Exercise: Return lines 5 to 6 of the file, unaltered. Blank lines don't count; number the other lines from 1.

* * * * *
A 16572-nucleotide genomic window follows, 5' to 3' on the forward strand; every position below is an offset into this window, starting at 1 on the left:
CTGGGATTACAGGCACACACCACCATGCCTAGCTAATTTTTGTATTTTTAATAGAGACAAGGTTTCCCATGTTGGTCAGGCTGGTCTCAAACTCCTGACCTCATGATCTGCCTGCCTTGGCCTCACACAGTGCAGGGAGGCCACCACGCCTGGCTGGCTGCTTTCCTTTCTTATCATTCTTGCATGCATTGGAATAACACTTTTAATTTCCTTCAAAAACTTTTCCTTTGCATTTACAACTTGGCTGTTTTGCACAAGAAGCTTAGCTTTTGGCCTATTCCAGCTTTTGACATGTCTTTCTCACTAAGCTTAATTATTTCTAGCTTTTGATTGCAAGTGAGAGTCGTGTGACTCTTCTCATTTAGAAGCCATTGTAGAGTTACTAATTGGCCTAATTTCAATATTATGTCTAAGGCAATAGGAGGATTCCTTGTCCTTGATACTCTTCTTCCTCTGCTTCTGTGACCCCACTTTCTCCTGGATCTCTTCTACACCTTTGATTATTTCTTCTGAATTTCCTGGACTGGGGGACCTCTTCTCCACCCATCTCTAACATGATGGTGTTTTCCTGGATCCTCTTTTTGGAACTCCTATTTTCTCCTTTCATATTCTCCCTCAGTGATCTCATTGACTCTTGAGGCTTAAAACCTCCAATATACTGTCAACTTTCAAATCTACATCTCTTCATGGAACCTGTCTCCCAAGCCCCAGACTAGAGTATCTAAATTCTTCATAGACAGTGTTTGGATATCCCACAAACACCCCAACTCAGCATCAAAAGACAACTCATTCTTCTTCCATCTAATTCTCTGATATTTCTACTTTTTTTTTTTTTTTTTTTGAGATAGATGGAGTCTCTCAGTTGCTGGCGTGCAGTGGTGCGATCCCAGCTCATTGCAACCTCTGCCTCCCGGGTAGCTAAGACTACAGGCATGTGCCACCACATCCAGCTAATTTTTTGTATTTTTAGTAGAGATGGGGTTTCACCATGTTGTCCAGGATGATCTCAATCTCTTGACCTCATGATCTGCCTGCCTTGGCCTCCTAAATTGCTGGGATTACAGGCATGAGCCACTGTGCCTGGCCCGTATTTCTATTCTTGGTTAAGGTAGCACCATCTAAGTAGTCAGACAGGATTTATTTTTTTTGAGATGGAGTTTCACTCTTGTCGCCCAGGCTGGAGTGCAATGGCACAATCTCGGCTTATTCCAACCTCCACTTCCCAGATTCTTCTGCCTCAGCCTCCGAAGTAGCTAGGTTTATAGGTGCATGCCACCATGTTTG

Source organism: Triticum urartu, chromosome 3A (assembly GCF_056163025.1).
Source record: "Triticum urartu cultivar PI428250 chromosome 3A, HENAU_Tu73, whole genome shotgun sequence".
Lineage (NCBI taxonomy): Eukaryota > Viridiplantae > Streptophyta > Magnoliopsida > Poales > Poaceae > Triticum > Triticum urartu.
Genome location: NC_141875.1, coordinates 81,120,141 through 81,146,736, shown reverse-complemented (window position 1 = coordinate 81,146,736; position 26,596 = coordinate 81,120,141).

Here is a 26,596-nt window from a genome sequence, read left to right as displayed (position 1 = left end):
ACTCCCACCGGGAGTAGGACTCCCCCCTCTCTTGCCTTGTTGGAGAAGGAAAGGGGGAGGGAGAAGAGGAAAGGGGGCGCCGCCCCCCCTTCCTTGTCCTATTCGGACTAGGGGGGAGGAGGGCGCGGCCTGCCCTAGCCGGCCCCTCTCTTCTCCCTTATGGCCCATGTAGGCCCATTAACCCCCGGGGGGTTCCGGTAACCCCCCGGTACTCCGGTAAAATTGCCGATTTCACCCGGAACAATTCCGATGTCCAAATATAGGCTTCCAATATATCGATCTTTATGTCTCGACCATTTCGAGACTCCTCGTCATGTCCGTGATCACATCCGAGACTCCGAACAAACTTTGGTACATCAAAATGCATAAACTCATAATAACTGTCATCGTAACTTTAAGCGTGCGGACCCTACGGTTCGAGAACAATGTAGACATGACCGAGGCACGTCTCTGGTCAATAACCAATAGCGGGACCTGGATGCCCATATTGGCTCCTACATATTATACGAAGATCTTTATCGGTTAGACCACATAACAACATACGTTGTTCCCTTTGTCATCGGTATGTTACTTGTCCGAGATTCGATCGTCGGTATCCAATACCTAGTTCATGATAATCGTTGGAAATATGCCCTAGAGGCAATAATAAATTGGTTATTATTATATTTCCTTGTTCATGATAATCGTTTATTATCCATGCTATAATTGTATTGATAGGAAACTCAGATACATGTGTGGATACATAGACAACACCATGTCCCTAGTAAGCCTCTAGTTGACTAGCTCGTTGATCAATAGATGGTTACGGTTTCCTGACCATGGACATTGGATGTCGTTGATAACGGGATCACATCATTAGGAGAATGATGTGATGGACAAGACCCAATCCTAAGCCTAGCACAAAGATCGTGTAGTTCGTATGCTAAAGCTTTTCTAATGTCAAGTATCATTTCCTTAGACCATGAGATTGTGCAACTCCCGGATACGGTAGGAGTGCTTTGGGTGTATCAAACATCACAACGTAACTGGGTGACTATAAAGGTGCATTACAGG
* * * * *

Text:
Lineage (NCBI taxonomy): Eukaryota > Viridiplantae > Streptophyta > Magnoliopsida > Poales > Poaceae > Triticum > Triticum urartu.
Genome location: NC_141875.1, coordinates 81,120,141 through 81,146,736, shown reverse-complemented (window position 1 = coordinate 81,146,736; position 26,596 = coordinate 81,120,141).